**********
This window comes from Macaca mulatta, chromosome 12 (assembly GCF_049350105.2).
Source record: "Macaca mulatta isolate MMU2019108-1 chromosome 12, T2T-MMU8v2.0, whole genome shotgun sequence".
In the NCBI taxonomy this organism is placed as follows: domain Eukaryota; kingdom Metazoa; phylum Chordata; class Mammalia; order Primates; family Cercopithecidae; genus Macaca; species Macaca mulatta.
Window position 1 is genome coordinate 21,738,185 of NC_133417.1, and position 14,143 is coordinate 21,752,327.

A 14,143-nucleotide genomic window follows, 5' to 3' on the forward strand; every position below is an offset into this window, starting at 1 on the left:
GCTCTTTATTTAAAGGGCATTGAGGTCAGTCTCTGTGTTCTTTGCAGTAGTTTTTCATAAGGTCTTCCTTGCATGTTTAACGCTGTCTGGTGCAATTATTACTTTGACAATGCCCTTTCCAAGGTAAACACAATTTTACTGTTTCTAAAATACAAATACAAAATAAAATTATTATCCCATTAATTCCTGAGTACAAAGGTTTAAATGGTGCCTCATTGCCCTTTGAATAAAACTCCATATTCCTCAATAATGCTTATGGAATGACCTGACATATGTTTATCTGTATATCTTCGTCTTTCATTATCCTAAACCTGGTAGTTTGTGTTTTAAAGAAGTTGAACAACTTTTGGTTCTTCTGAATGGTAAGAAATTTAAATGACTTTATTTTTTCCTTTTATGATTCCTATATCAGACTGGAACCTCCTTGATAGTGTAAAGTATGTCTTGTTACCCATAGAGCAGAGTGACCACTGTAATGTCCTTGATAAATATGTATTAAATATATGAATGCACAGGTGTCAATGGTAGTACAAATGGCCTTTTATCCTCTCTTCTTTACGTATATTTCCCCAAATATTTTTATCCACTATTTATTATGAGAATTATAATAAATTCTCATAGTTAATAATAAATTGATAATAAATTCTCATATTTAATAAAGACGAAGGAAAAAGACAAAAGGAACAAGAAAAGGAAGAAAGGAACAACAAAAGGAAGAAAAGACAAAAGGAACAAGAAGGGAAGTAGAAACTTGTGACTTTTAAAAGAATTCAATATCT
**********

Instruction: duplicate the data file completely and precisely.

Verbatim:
This window comes from Macaca mulatta, chromosome 12 (assembly GCF_049350105.2).
Source record: "Macaca mulatta isolate MMU2019108-1 chromosome 12, T2T-MMU8v2.0, whole genome shotgun sequence".
In the NCBI taxonomy this organism is placed as follows: domain Eukaryota; kingdom Metazoa; phylum Chordata; class Mammalia; order Primates; family Cercopithecidae; genus Macaca; species Macaca mulatta.
Window position 1 is genome coordinate 21,738,185 of NC_133417.1, and position 14,143 is coordinate 21,752,327.

A 14,143-nucleotide genomic window follows, 5' to 3' on the forward strand; every position below is an offset into this window, starting at 1 on the left:
GCTCTTTATTTAAAGGGCATTGAGGTCAGTCTCTGTGTTCTTTGCAGTAGTTTTTCATAAGGTCTTCCTTGCATGTTTAACGCTGTCTGGTGCAATTATTACTTTGACAATGCCCTTTCCAAGGTAAACACAATTTTACTGTTTCTAAAATACAAATACAAAATAAAATTATTATCCCATTAATTCCTGAGTACAAAGGTTTAAATGGTGCCTCATTGCCCTTTGAATAAAACTCCATATTCCTCAATAATGCTTATGGAATGACCTGACATATGTTTATCTGTATATCTTCGTCTTTCATTATCCTAAACCTGGTAGTTTGTGTTTTAAAGAAGTTGAACAACTTTTGGTTCTTCTGAATGGTAAGAAATTTAAATGACTTTATTTTTTCCTTTTATGATTCCTATATCAGACTGGAACCTCCTTGATAGTGTAAAGTATGTCTTGTTACCCATAGAGCAGAGTGACCACTGTAATGTCCTTGATAAATATGTATTAAATATATGAATGCACAGGTGTCAATGGTAGTACAAATGGCCTTTTATCCTCTCTTCTTTACGTATATTTCCCCAAATATTTTTATCCACTATTTATTATGAGAATTATAATAAATTCTCATAGTTAATAATAAATTGATAATAAATTCTCATATTTAATAAAGACGAAGGAAAAAGACAAAAGGAACAAGAAAAGGAAGAAAGGAACAACAAAAGGAAGAAAAGACAAAAGGAACAAGAAGGGAAGTAGAAACTTGTGACTTTTAAAAGAATTCAATATCT